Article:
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Weapons of Mass Destruction (WMD)

May 2002 - United States Special Weapons News

  • Transcript: Powell Says Moscow Treaty Consistent with Previous Treaties Washington File 25 Jun 2002-- Secretary of State Colin Powell says the Treaty of Moscow -- the strategic offensive reduction treaty signed by President George W. Bush and Russian President Vladimir Putin during their Moscow summit May 24 -- is consistent with previous treaties such as START I and II in that it deals with warheads on launchers but not warheads in storage.
  • Fact Sheet: Moscow Treaty on Strategic Offensive Reductions Washington File 24 Jun 2002-- Today, President George W. Bush and President Vladimir Putin signed the Moscow Treaty on Strategic Offensive Reductions. Under this Treaty, the United States and Russia will reduce their strategic nuclear warheads to a level of 1700-2200 by December 31, 2012, a level nearly two-thirds below current levels.
  • Rice Briefs on Bush Trip to Europe Washington File 21 Jun 2002-- On his upcoming trip to Europe, President Bush will talk about the progress being made towards "a Europe, whole, free and at peace, in which Russia finds its place," and will reaffirm the transatlantic alliance and the need to meet post-9/11 challenges, says National Security Adviser Condoleezza Rice.
  • U.S.-IAEA Additional Protocol Sent to Senate Washington File 200 Jun 2002-- On May 9 President Bush sent to the Senate for its advice and consent to ratification the U.S.-International Atomic Energy Agency (IAEA) Additional Protocol. This is a protocol to the 1980 U.S.-IAEA Safeguards Agreement.
  • U-S/Russia Arms Reduction Agreement VOA 17 Jun 2002-- Russia and the United States have reached an agreement to reduce the number of nuclear weapons they possess. Russian and American diplomats have been negotiating the deal for months. President Bush and Russian President Vladimir Putin say they will sign the treaty next week when Mister Bush visits Moscow.
  • U-S / RUSSIA VOA 15 Jun 2002-- American experts are applauding the recently-announced nuclear weapons cuts from Washington and Moscow, but warn they do not mean that the nuclear threat from Russia is over. Speaking in Washington recently (at the Council on Foreign Relations),two U-S analysts say that following the end of the Cold War, Russia's own interests may be producing a different kind of threat -- the threat of nuclear proliferation driven by economic pressures
  • Bush Announces U.S.-Russia Nuclear Arms Reduction Agreement Washington File 13 Jun 2002-- PRESIDENT: Today I'm pleased to announce that the United States and Russia have agreed to a treaty which will substantially reduce our nuclear arsenals to the agreed-upon range of 1,700 to 2,200 warheads. This treaty will liquidate the legacy of the Cold War.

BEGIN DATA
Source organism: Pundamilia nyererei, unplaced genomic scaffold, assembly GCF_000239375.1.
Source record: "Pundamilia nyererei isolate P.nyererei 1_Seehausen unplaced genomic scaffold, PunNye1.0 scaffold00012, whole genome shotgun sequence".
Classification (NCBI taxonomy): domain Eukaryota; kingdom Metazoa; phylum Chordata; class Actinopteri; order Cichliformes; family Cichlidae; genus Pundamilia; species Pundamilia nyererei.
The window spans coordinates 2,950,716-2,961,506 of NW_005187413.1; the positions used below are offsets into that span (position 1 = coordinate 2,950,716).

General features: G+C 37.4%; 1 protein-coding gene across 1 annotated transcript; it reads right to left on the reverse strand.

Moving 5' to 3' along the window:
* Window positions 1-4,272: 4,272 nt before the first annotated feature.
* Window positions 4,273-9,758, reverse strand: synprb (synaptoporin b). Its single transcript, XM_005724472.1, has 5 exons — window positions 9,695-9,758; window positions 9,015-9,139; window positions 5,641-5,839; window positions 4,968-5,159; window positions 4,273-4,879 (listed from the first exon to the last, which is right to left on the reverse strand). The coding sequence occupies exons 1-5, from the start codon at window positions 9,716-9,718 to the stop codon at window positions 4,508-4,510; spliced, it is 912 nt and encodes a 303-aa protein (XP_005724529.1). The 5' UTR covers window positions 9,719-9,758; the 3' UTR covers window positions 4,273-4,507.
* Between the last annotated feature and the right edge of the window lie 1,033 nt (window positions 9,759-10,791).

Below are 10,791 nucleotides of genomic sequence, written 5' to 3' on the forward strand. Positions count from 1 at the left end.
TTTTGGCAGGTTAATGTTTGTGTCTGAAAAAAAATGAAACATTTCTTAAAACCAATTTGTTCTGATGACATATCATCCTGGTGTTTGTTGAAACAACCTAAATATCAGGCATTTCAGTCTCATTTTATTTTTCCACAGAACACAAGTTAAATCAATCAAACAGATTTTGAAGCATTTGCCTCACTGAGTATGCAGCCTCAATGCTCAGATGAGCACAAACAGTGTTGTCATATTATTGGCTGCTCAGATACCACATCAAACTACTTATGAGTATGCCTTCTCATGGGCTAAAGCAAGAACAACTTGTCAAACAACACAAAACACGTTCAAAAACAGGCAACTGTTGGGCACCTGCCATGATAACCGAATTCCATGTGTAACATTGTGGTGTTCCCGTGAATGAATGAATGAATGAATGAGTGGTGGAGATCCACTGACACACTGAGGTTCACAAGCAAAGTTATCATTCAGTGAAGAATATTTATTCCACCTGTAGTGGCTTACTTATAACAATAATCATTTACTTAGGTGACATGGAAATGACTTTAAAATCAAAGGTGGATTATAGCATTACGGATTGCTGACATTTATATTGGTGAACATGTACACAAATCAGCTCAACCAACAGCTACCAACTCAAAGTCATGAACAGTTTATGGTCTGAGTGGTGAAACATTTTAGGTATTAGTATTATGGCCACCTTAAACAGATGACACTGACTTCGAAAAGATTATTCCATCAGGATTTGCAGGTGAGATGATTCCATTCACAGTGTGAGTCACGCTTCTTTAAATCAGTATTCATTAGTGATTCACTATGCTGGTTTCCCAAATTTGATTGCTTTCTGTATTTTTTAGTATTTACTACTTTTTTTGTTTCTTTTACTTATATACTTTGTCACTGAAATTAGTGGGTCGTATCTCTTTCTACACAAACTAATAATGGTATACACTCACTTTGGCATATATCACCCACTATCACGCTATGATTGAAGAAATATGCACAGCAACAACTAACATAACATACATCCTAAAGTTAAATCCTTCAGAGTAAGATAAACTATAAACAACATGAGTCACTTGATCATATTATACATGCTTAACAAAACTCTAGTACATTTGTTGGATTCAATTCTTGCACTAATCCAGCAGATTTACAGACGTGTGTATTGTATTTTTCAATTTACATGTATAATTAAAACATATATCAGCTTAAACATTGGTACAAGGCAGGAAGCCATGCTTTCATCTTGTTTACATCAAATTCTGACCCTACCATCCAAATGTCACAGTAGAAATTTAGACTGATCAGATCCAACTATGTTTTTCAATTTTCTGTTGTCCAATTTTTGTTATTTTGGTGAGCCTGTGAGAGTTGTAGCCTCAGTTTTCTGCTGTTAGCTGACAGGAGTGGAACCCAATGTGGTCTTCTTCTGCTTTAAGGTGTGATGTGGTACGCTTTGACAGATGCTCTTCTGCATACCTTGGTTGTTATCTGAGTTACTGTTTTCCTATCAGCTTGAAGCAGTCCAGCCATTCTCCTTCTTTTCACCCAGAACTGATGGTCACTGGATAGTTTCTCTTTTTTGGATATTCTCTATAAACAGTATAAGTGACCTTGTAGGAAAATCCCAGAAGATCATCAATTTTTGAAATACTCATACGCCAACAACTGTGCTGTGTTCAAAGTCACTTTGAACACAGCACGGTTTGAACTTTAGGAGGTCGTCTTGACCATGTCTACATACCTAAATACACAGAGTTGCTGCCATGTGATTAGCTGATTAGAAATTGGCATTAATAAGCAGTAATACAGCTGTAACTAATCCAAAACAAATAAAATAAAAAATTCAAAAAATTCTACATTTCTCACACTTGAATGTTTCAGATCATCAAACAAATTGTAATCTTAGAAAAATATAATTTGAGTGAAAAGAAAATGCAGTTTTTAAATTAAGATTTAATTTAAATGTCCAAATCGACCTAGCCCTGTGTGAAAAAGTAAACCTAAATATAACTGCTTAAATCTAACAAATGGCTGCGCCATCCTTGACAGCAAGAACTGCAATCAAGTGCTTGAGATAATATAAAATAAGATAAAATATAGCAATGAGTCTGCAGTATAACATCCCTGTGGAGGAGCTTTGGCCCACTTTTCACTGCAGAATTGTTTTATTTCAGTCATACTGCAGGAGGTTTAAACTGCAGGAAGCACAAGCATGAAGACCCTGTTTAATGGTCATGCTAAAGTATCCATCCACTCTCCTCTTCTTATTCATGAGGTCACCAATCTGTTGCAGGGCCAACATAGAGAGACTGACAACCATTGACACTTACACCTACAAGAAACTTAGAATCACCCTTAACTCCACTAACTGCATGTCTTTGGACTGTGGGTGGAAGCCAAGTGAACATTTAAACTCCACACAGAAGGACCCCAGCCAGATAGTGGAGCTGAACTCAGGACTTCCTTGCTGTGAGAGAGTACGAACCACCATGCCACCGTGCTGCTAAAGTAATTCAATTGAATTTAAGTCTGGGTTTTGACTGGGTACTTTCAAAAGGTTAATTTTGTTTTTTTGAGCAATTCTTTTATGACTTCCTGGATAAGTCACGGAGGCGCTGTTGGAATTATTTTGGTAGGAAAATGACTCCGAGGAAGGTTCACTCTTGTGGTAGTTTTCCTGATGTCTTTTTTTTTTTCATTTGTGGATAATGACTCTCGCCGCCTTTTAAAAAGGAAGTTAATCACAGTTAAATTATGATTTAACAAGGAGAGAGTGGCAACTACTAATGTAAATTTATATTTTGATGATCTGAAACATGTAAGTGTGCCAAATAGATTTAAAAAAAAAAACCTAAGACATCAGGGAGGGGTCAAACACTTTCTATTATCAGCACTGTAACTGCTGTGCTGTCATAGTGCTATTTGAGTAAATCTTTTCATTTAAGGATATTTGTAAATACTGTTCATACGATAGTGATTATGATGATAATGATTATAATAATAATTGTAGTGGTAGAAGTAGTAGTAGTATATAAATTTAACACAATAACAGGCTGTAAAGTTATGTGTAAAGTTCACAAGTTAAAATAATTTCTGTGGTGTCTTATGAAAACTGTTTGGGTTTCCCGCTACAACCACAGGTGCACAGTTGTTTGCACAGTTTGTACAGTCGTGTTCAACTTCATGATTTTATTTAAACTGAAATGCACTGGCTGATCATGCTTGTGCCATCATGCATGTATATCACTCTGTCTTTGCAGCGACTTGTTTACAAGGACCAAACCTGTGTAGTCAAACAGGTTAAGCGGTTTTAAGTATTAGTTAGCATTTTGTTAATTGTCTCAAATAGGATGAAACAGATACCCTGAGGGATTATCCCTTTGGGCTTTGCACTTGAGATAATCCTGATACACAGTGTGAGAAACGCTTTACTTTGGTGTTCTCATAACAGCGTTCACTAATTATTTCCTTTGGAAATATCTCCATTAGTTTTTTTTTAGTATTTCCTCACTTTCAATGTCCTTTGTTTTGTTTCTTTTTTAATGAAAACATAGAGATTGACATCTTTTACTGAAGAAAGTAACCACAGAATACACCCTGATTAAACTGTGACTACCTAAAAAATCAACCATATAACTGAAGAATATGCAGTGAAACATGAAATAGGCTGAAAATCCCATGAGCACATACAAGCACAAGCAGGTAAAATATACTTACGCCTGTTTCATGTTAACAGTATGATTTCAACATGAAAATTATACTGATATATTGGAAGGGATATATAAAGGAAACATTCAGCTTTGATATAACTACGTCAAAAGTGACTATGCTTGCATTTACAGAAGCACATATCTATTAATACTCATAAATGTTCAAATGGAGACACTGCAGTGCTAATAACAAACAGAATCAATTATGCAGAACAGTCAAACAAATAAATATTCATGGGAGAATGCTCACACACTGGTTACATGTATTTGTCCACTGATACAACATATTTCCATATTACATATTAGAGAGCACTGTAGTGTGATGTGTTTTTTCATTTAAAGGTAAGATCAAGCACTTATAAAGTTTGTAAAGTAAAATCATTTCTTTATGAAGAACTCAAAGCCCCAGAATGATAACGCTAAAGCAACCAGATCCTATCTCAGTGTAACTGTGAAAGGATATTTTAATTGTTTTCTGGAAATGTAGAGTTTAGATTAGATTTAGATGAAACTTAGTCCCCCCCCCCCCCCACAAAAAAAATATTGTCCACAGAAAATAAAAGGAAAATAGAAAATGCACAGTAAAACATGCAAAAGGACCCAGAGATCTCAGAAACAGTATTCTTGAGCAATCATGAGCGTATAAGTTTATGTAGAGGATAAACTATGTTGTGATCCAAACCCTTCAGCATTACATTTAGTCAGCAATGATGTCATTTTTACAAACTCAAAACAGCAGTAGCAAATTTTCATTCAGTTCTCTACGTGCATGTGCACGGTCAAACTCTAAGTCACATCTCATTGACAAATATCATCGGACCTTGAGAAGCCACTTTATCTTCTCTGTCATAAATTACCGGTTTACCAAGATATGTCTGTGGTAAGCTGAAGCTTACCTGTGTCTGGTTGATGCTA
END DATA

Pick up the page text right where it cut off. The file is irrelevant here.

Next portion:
• Arms Treaty Marks New Era in U.S.-Russia Relations Washington File 13 Jun 2002-- The new arms control treaty to be signed by President Bush and Russian President Vladimir Putin at their upcoming summit is significant not only because it reduces the number of weapons on each side by two thirds but also because it "recognizes the new relationship, the new era in U.S.-Russia relations in that we are no longer concerned about the way the Russians configure their forces, nor are they concerned about the way in which we configure ours," says a senior U.S. administration official.
  • Senator Lugar Welcomes New U.S.-Russia Arms Reduction Pact Washington File 13 Jun 2002-- Winning the war on terrorism must be defined not only in terms of destroying terrorist cells but also undertaking the ambitious goal "of comprehensively preventing the proliferation of weapons of mass destruction," Senator Richard G. Lugar (Republican-Indiana) said May 13 in a statement welcoming the news of a new U.S.-Russia arms control agreement.
  • Senator Biden Welcomes New U.S.-Russia Arms Control Treaty Washington File 13 Jun 2002-- Senator Joseph R. Biden, Jr. (Democrat-Delaware), chairman of the Senate Committee on Foreign Relations, says it is "very good news" that the United States and Russia have reached agreement to significantly reduce their nuclear arsenals, and he commended President Bush for his leadership on the issue.
  • U-S-RUSSIA ARMS VOA 03 Jun 2002-- Russian Foreign Minister Igor Ivanov held a day of meetings in Washington Friday with President Bush and Secretary of State Colin Powell in an effort to have a nuclear arms reduction deal ready for the Bush summit visit to Russia in three weeks. Progress was reported, but there is still no final accord

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